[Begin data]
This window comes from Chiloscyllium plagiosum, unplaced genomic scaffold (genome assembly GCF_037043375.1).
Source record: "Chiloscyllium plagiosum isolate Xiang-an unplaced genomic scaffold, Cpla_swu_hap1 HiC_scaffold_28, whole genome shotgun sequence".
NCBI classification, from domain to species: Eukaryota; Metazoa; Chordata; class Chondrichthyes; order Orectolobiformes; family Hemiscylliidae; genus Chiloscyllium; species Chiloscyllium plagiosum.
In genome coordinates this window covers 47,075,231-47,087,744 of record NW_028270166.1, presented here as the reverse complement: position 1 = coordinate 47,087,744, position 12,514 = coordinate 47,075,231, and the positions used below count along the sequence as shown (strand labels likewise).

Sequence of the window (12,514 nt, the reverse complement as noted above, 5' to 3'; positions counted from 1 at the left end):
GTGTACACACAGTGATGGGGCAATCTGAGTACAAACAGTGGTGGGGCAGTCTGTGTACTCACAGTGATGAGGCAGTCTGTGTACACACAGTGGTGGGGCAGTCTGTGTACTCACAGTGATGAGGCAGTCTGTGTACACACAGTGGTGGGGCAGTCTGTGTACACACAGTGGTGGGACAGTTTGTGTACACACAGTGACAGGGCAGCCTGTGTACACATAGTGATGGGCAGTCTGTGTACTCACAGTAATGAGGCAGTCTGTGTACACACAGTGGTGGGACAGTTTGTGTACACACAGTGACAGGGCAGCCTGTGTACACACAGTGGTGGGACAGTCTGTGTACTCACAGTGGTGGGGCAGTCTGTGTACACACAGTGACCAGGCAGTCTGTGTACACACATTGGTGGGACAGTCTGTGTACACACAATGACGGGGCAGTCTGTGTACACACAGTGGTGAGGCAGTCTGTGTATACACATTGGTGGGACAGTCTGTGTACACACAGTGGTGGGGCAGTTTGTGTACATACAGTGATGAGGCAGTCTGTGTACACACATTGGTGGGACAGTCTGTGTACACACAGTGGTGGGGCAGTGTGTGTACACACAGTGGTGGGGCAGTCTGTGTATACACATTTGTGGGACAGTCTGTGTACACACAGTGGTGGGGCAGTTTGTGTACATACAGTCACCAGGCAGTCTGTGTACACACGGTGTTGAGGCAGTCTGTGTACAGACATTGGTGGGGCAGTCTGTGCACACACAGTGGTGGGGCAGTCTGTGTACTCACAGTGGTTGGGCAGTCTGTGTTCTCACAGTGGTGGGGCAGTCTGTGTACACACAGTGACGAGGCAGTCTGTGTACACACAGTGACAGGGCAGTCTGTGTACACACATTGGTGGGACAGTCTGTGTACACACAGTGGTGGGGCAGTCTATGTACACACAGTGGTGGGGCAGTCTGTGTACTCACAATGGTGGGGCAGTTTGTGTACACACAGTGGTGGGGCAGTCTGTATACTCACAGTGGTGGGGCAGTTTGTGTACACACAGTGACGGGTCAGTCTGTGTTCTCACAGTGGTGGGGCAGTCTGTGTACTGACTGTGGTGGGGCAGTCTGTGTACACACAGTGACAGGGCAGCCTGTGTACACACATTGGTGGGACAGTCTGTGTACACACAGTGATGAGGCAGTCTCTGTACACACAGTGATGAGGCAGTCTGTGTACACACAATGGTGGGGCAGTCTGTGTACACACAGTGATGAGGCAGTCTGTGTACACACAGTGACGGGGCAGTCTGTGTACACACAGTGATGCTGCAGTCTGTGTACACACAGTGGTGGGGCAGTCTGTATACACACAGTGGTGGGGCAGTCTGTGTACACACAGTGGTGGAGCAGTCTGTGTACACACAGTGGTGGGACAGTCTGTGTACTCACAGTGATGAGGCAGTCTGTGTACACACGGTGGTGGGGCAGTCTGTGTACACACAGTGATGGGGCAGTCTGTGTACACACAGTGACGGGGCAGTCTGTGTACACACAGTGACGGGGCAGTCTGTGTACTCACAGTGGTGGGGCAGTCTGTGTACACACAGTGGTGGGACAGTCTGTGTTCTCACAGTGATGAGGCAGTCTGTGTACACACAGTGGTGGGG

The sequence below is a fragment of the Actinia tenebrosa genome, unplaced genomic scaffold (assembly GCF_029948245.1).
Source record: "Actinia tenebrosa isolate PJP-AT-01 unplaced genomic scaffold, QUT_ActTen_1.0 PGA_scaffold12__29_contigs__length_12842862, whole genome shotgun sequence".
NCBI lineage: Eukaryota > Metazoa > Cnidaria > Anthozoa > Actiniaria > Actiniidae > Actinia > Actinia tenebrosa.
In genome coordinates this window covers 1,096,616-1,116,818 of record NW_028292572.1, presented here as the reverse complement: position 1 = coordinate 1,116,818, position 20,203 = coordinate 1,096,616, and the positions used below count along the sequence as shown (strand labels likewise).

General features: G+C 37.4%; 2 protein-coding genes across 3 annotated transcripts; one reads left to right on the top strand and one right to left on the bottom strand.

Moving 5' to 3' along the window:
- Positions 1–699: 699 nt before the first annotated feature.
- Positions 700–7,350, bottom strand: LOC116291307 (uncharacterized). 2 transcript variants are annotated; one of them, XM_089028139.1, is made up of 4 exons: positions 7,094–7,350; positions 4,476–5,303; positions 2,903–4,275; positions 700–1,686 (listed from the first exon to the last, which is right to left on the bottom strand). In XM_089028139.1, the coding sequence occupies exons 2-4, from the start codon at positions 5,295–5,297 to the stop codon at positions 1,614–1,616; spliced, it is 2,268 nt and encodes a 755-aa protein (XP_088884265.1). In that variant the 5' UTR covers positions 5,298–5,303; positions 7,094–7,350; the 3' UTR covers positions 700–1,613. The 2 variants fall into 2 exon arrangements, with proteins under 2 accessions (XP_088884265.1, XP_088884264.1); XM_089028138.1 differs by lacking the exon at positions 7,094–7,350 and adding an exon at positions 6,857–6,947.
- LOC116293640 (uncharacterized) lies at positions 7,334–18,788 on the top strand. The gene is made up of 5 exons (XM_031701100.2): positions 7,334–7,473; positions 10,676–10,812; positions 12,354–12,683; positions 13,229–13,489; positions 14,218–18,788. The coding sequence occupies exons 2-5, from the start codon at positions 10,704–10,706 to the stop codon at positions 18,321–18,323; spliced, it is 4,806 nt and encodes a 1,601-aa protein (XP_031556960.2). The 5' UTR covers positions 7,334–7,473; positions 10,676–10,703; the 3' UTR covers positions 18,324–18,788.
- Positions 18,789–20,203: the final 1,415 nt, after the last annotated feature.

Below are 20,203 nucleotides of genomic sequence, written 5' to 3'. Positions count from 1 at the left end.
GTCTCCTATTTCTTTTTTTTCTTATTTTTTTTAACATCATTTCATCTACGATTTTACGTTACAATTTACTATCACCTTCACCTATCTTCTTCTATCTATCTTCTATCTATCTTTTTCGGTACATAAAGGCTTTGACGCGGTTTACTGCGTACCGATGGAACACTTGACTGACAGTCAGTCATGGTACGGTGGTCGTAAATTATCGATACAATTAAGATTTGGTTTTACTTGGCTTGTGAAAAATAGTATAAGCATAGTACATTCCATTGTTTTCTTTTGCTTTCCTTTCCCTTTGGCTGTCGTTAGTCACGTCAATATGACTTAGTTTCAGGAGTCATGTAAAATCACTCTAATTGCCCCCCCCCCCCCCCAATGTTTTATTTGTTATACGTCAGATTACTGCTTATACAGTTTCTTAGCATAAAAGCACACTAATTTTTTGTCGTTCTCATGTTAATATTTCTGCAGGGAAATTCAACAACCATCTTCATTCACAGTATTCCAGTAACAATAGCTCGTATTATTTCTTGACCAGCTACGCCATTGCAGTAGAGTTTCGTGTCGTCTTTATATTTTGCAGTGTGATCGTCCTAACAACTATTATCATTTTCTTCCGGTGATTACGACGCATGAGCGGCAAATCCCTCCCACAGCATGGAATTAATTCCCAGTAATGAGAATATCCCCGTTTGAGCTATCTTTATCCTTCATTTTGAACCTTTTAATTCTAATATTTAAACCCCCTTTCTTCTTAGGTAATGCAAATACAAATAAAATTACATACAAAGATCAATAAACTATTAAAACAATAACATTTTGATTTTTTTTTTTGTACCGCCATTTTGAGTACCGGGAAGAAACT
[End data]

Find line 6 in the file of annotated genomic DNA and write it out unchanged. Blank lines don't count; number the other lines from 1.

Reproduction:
GTGTACACACAGTGATGGGGCAATCTGAGTACAAACAGTGGTGGGGCAGTCTGTGTACTCACAGTGATGAGGCAGTCTGTGTACACACAGTGGTGGGGCAGTCTGTGTACTCACAGTGATGAGGCAGTCTGTGTACACACAGTGGTGGGGCAGTCTGTGTACACACAGTGGTGGGACAGTTTGTGTACACACAGTGACAGGGCAGCCTGTGTACACATAGTGATGGGCAGTCTGTGTACTCACAGTAATGAGGCAGTCTGTGTACACACAGTGGTGGGACAGTTTGTGTACACACAGTGACAGGGCAGCCTGTGTACACACAGTGGTGGGACAGTCTGTGTACTCACAGTGGTGGGGCAGTCTGTGTACACACAGTGACCAGGCAGTCTGTGTACACACATTGGTGGGACAGTCTGTGTACACACAATGACGGGGCAGTCTGTGTACACACAGTGGTGAGGCAGTCTGTGTATACACATTGGTGGGACAGTCTGTGTACACACAGTGGTGGGGCAGTTTGTGTACATACAGTGATGAGGCAGTCTGTGTACACACATTGGTGGGACAGTCTGTGTACACACAGTGGTGGGGCAGTGTGTGTACACACAGTGGTGGGGCAGTCTGTGTATACACATTTGTGGGACAGTCTGTGTACACACAGTGGTGGGGCAGTTTGTGTACATACAGTCACCAGGCAGTCTGTGTACACACGGTGTTGAGGCAGTCTGTGTACAGACATTGGTGGGGCAGTCTGTGCACACACAGTGGTGGGGCAGTCTGTGTACTCACAGTGGTTGGGCAGTCTGTGTTCTCACAGTGGTGGGGCAGTCTGTGTACACACAGTGACGAGGCAGTCTGTGTACACACAGTGACAGGGCAGTCTGTGTACACACATTGGTGGGACAGTCTGTGTACACACAGTGGTGGGGCAGTCTATGTACACACAGTGGTGGGGCAGTCTGTGTACTCACAATGGTGGGGCAGTTTGTGTACACACAGTGGTGGGGCAGTCTGTATACTCACAGTGGTGGGGCAGTTTGTGTACACACAGTGACGGGTCAGTCTGTGTTCTCACAGTGGTGGGGCAGTCTGTGTACTGACTGTGGTGGGGCAGTCTGTGTACACACAGTGACAGGGCAGCCTGTGTACACACATTGGTGGGACAGTCTGTGTACACACAGTGATGAGGCAGTCTCTGTACACACAGTGATGAGGCAGTCTGTGTACACACAATGGTGGGGCAGTCTGTGTACACACAGTGATGAGGCAGTCTGTGTACACACAGTGACGGGGCAGTCTGTGTACACACAGTGATGCTGCAGTCTGTGTACACACAGTGGTGGGGCAGTCTGTATACACACAGTGGTGGGGCAGTCTGTGTACACACAGTGGTGGAGCAGTCTGTGTACACACAGTGGTGGGACAGTCTGTGTACTCACAGTGATGAGGCAGTCTGTGTACACACGGTGGTGGGGCAGTCTGTGTACACACAGTGATGGGGCAGTCTGTGTACACACAGTGACGGGGCAGTCTGTGTACACACAGTGACGGGGCAGTCTGTGTACTCACAGTGGTGGGGCAGTCTGTGTACACACAGTGGTGGGACAGTCTGTGTTCTCACAGTGATGAGGCAGTCTGTGTACACACAGTGGTGGGG